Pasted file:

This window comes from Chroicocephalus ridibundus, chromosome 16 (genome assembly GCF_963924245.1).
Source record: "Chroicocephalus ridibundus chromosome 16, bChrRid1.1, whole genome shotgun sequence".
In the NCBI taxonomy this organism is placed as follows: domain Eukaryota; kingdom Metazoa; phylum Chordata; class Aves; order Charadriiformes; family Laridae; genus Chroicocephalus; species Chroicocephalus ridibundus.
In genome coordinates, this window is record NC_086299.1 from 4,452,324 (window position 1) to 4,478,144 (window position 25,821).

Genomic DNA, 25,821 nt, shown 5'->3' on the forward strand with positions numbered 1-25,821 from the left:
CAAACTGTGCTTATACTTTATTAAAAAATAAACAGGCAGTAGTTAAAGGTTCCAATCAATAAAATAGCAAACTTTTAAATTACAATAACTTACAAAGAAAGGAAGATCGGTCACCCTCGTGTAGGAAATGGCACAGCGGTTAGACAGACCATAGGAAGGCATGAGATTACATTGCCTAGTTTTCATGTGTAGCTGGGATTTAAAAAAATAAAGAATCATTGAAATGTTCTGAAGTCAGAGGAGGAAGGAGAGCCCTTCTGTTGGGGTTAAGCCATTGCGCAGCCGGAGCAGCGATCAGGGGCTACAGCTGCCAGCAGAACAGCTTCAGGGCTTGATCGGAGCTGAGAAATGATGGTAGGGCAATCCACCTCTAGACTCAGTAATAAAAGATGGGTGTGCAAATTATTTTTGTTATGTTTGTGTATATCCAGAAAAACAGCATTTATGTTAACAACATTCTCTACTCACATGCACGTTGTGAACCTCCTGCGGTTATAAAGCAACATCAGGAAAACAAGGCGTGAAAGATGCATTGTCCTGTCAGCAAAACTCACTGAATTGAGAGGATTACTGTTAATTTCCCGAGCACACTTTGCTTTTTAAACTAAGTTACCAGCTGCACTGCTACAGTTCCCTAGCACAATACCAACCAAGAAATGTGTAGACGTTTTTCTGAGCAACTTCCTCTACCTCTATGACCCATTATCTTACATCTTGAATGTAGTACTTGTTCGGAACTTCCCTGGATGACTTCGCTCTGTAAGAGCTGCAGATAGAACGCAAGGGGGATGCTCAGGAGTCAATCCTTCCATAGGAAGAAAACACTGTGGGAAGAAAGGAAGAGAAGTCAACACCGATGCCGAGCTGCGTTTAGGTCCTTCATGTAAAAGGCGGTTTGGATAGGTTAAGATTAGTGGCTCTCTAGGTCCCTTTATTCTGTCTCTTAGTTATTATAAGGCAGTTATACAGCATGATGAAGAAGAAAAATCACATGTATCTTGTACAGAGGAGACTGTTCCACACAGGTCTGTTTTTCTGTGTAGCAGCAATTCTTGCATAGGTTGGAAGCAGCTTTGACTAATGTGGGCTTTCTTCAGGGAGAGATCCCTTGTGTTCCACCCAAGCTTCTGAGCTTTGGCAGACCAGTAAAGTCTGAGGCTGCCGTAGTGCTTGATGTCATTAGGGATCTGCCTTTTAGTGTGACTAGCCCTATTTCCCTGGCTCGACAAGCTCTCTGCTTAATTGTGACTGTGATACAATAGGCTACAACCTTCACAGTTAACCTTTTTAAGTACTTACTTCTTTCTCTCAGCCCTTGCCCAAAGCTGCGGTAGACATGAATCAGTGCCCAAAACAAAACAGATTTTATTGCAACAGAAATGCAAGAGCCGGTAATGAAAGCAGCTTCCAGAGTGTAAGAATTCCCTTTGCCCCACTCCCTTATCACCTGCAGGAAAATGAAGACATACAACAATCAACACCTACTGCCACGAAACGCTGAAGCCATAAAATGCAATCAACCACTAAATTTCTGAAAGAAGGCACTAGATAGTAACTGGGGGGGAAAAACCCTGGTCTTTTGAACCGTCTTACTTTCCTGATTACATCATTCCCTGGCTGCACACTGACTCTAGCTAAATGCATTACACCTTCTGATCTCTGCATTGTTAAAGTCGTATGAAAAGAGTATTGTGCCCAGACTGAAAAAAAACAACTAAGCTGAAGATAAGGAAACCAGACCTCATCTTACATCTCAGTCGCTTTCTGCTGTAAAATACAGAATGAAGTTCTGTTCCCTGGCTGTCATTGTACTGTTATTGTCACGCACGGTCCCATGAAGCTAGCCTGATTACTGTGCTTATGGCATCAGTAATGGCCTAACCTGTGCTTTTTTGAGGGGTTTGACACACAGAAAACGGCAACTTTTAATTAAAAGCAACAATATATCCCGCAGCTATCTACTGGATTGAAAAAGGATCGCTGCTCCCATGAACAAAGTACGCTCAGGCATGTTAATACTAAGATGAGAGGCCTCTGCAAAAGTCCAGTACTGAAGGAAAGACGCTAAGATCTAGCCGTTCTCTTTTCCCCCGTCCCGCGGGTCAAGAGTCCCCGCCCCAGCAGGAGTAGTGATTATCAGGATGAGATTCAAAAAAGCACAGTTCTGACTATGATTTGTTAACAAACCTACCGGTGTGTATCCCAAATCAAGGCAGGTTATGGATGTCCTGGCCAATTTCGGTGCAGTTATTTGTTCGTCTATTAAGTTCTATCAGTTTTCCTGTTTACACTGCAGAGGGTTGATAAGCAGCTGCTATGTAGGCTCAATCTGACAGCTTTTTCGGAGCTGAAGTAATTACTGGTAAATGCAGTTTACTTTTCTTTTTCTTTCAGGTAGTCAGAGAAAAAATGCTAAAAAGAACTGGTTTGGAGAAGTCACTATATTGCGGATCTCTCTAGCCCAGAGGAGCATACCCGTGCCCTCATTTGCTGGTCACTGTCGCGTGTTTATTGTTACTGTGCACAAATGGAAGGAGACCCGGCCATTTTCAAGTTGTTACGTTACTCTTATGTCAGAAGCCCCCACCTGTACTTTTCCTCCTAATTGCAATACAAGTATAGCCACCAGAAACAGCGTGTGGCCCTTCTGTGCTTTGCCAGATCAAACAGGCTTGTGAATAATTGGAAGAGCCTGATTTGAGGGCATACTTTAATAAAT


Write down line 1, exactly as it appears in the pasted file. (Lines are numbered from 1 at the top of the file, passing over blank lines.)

This window comes from Chroicocephalus ridibundus, chromosome 16 (genome assembly GCF_963924245.1).